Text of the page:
Abstract

Erythropoietin (EPO) is the major hormone that drives mammalian erythropoiesis, via its surface receptor, EPO-R. It is mainly used for treating anemia associated with chronic renal failure and certain malignancies, although this latter indication is currently disputed. EPO-Rs were also found in non-erythroid cells, including dendritic cells and bone marrow macrophages (Lifshitz, 2008; 2010). Here we addressed the effect of EPO on hepatic-macrophages, namely resident liver macrophages (Kupffer cells) and liver monocyte-derived macrophages (MFs). Utilizing the rat Kupffer cell line (RKC-2) we demonstrate that these cells express EPO-R transcripts and cell surface EPO-R, as detected by our novel EPO-R antibody (GM1012; Maxwell 2015). EPO treatment of the RKC-2 cells led to a 1.5±0.06 fold increase (p<0.05) in EPO-R mRNA levels and a 2±0.01 fold decrease (p<0.01) in surface EPO-R levels. Stimulation of the cells with EPO induced a 15%±0.06 (p=0.01) increase in transcript levels of CCL-2 (a chemo attractant for monocytes) and a 15%±0.6 (p<0.05) increase in the levels of the secreted chemokine. EPO treatment also enhanced cellular activity of the RKC-2 cells as manifested in a 50%±0.13 (p<0.01) increase in cell migration, an increase in phagocytosis of microbeads (40%±0.08, p<0.01) and of E.coli (13%±0.05, p<0.01).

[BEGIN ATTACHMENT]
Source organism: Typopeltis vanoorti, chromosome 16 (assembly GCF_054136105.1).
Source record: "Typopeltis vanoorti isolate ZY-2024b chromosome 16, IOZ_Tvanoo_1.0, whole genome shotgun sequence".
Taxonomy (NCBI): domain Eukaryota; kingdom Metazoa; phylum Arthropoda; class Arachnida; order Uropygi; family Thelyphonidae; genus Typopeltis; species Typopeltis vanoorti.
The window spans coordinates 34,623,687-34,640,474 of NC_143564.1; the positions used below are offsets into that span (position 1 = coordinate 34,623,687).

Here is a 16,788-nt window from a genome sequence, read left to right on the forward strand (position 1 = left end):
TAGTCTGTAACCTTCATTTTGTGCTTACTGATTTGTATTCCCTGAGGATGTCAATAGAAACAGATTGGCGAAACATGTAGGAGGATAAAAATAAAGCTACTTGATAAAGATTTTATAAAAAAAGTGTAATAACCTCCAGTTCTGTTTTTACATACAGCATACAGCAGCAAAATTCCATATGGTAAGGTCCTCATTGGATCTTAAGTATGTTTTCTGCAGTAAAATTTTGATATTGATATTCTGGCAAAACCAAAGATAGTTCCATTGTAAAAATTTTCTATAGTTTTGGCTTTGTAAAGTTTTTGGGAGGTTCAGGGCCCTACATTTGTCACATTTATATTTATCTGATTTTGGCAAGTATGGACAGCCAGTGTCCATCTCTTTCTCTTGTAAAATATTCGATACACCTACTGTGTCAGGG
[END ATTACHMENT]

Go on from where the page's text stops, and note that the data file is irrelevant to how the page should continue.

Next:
Finally, in vivo experiments in which C57BL/6 mice were injected 3 times a week with 180U recombinant Human EPO (rHuEPO), demonstrated an EPO-induced selective increase in MFs (19.5%±0.01, p=0.05), but not in Kupffer cells. Elevated CCL-2 in sera of EPO-injected mice (2.1 fold increase, p<0.01) supports a mechanism by which EPO stimulates Kupffer cells to increase secretion of CCL-2, which in turn enhances recruitment of monocytes to the liver and their subsequent differentiation into MFs.

The present study points to a new as hitherto unexplored action of EPO on two separate liver macrophage populations (Kupffer cells and MFs) which play crucial and distinct roles in liver homeostasis and immunity as well as in liver pathologies. EPO selective actions on liver macrophages thus call for future studies on the effects of this hormone on inflammation in the liver with a therapeutic goal to enhance liver immunity.

Disclosures

Mittelman:Celgene: Research Funding, Speakers Bureau; GlaxoSmithKline: Research Funding; Johnson & Johnson: Research Funding, Speakers Bureau; Novartis Pharmaceuticals Corporation: Research Funding; Roche: Research Funding; Amgen: Research Funding.

Author notes

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Asterisk with author names denotes non-ASH members.